Gaslighting is Democrats' real economic policy
Although the labor market has proven resilient, important economic challenges remain. Year over year inflation was lower in July than in June but remains highly elevated at 8.5%, and the economy just shrank for the second consecutive quarter.
Attempting to deal with economic peril, President Biden and congressional Democrats, instead of proposing sound policy to alleviate consumer pain, have repeatedly chosen to gaslight the American people. They must think sweeping problems under the rug or scapegoating others will somehow make our struggles disappear. News flash — it won't.
Most recently, congressional Democrats passed the so-called "Inflation Reduction Act," proving that politicians can name a bill just about whatever they want.
For one, the bill does not address the largest cause of inflation: the Federal Reserve's easy money policy, which led to a 40% increase in the money supply over a two-year period. And while deficit spending can contribute to inflation, the bill promises to, at best, reduce the deficit by just an average of $30 billion per year over a 10-year period — hardly a dent in deficits expected to run over $1 trillion. Unsurprisingly, an analysis by The UPenn Wharton School of Business concluded that the bill's impact on inflation will be "statistically indistinguishable from zero."
Not only does this legislation fail to impact inflated prices, but by raising taxes on corporations, it further harms workers already struggling with inflation. According to both the Kansas City Federal Reserve and William C. Randolph of the Congressional Budget Office, for every $1 raised by corporate taxes, an estimated $0.70 comes out of workers' wages.
The deceptively named bill and its tax increases could not come at a worse time as our nation enters a recession, another topic on which Democrats have attempted to gaslight Americans. Despite seeing consecutive quarters of GDP contraction, which is the most popular definition of a recession, the White House argued a couple of weeks ago that the economy is recession-free and "on the right path."
Yes, unemployment remains low, and inflation may have peaked, which are reasons for optimism. But in addition to the economy meeting the very definition of a recession, consumer debt is piling up as Americans struggle to cope with high inflation, rising interest rates are poised to make debt repayment more difficult, wages are growing slower than consumer prices, ad spending is down, consumer confidence is low, and small business sentiment remains depressed by historical standards.
Despite White House rhetoric, there is plenty of cause for apprehension. But the Democrats' policy of gaslighting is nothing new and merely represents a continued commitment to the playbook they've employed for months regarding economic issues.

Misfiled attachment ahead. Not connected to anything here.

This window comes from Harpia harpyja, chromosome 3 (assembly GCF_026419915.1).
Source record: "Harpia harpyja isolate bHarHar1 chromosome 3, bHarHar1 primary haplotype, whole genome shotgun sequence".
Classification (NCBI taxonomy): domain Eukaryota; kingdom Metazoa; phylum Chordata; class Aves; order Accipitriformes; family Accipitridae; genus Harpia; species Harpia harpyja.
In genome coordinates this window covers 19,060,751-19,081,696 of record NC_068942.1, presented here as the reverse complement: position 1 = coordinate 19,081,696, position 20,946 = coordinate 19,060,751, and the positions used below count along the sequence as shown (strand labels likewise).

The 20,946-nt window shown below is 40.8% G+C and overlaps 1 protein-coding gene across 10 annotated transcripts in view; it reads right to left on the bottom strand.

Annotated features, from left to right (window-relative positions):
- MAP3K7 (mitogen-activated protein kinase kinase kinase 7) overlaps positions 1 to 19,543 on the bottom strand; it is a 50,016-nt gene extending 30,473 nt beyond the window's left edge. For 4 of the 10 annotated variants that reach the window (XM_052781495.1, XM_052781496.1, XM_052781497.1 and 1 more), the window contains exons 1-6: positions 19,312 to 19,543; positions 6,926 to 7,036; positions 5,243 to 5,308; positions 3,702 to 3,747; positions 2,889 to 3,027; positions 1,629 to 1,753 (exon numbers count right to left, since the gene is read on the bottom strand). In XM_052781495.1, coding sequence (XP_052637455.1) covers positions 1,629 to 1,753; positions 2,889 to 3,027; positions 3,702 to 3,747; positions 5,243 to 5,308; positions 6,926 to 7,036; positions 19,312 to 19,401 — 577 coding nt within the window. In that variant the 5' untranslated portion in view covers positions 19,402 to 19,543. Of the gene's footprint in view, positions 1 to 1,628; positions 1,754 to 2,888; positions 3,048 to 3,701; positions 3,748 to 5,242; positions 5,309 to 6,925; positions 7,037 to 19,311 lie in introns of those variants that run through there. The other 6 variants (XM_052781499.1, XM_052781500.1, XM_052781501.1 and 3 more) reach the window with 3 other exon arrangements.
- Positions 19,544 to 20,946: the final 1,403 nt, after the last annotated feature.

First, Biden and his allies tried to lay the blame for rising prices at the feet of Vladimir Putin, decrying the "Putin Price Hike" ad nauseam. In reality, inflation was already at 7.5% and growing in January — a month before Russia invaded Ukraine — as a result of massive government spending and years of negative real interest rates.
Then Biden sought to scapegoat major oil companies for high gas prices, accusing them of price-gouging and urging them to increase supply to help bring down prices at the pump. But in order to blame any inflated prices on corporate greed, we'd have to imagine that corporations somehow didn't care as much about profits in years when prices were much lower. What are we supposed to believe — that profit-seeking companies just up and hit a greedy streak, and that's why prices are running high? We'd need to have an intense misunderstanding of economics to buy this line.
It's understandable that U.S. oil refiners are not rushing to pour investment into rapidly increasing the supply of oil, as politicians continue to exhibit extreme hostility toward fossil fuels. Businesses respond to expectations of future demand and the anticipated regulatory environment, and the left has made it clear: fossil fuels are on the out.
Whether we are discussing inflated prices or a recession, Democrats don't have a real plan, resorting to scapegoating, denial, and dishonesty time and time again. Their conduct exposes their contempt for the intelligence of the Americans they purport to serve, and, more importantly, it will do nothing to alleviate the financial pressure Americans face during these uncertain times.
Benjamin Ayanian is a Don Lavoie fellow at George Mason's Mercatus Center, a free market–oriented think-tank, and a contributor for Young Voices, a P.R. firm for young, pro-liberty commentators. His writings have appeared in The Wall Street Journal, Yahoo News, Newsweek, and more. His Twitter is @BenjaminAyanian.